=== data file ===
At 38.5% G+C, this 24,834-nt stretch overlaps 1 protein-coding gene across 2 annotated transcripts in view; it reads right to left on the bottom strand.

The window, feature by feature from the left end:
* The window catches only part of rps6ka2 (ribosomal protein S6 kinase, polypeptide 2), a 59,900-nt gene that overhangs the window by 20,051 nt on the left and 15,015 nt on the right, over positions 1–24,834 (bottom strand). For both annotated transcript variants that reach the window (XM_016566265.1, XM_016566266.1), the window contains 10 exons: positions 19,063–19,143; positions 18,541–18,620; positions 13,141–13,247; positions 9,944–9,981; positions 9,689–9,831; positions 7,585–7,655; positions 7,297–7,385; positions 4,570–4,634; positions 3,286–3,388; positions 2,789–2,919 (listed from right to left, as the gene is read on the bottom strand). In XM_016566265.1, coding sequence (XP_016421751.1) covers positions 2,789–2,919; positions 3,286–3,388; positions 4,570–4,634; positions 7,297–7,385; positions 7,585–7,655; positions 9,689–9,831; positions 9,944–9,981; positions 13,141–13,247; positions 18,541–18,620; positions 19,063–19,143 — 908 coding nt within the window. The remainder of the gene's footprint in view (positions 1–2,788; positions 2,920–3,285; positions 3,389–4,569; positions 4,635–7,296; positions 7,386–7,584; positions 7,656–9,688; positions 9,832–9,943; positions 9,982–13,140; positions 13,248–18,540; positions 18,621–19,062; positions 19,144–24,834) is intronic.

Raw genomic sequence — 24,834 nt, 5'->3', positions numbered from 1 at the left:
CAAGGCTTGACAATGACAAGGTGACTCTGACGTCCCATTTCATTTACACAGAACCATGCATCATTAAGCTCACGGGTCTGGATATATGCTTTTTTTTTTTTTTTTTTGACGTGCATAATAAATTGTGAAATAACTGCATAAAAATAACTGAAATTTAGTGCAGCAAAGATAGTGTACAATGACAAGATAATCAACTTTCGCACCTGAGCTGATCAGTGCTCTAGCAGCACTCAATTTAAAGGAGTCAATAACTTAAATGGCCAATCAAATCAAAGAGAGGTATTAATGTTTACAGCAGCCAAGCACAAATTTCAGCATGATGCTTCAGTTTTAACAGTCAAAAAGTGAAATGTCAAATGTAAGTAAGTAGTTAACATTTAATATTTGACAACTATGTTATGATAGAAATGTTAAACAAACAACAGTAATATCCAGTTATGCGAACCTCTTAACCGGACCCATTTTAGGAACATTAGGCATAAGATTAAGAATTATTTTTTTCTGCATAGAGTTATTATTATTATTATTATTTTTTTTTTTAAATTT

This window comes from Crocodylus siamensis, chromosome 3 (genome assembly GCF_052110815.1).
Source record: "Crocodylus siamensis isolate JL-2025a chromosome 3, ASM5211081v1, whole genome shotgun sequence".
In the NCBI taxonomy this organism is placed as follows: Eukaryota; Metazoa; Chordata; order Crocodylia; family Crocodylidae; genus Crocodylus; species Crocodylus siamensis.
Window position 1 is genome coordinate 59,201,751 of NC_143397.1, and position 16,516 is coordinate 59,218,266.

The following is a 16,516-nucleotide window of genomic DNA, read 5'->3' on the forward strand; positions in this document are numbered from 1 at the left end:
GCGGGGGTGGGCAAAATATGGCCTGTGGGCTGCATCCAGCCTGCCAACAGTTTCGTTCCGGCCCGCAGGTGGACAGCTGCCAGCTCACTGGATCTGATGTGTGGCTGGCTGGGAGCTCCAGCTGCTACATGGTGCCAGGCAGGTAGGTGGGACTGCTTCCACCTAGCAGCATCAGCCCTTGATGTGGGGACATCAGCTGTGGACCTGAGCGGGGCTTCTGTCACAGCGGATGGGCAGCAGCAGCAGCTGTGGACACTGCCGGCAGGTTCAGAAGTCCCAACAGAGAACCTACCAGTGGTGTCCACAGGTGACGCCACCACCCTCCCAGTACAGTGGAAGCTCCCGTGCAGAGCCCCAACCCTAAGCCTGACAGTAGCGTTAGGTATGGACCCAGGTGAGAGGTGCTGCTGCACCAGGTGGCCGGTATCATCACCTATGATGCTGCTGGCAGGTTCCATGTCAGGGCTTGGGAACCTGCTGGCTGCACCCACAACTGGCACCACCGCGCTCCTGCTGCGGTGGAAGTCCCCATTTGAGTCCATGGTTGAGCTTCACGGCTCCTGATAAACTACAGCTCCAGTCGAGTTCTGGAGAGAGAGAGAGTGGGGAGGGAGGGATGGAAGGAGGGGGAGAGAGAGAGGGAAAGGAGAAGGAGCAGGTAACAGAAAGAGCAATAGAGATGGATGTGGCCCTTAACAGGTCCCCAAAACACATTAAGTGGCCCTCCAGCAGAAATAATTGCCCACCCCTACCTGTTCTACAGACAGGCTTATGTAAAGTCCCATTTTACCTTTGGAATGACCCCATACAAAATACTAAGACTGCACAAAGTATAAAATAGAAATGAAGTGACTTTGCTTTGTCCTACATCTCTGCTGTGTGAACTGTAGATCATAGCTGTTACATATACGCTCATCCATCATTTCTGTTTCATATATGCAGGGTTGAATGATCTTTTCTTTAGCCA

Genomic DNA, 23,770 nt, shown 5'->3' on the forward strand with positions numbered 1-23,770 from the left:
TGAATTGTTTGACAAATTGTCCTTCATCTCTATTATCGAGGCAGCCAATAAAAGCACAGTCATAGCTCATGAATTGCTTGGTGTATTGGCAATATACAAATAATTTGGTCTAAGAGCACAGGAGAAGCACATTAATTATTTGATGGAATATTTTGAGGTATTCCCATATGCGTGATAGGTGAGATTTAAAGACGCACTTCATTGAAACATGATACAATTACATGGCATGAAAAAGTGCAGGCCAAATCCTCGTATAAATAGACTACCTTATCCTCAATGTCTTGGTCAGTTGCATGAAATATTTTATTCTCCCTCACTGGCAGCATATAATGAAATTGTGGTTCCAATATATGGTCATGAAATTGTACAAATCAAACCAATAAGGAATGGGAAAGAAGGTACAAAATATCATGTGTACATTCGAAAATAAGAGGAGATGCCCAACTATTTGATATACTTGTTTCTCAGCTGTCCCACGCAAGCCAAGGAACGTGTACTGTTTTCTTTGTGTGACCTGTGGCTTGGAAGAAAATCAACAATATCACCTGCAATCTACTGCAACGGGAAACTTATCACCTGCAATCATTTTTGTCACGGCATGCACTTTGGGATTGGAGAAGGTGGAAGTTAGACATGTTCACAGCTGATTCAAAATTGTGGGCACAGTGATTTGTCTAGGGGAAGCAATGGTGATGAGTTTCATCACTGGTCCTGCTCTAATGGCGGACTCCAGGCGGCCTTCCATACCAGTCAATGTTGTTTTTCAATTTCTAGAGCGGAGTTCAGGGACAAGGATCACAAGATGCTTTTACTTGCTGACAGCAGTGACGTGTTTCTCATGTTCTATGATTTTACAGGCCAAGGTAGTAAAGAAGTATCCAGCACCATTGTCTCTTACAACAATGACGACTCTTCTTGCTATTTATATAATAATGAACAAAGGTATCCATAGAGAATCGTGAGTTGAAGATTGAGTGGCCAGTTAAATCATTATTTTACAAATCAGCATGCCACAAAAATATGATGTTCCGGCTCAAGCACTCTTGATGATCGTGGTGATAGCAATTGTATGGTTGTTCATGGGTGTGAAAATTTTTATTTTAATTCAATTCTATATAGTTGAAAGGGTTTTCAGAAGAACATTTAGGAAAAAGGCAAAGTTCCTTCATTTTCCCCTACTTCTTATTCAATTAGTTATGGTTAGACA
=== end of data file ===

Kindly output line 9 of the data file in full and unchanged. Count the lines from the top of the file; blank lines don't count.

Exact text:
Window position 1 is genome coordinate 59,201,751 of NC_143397.1, and position 16,516 is coordinate 59,218,266.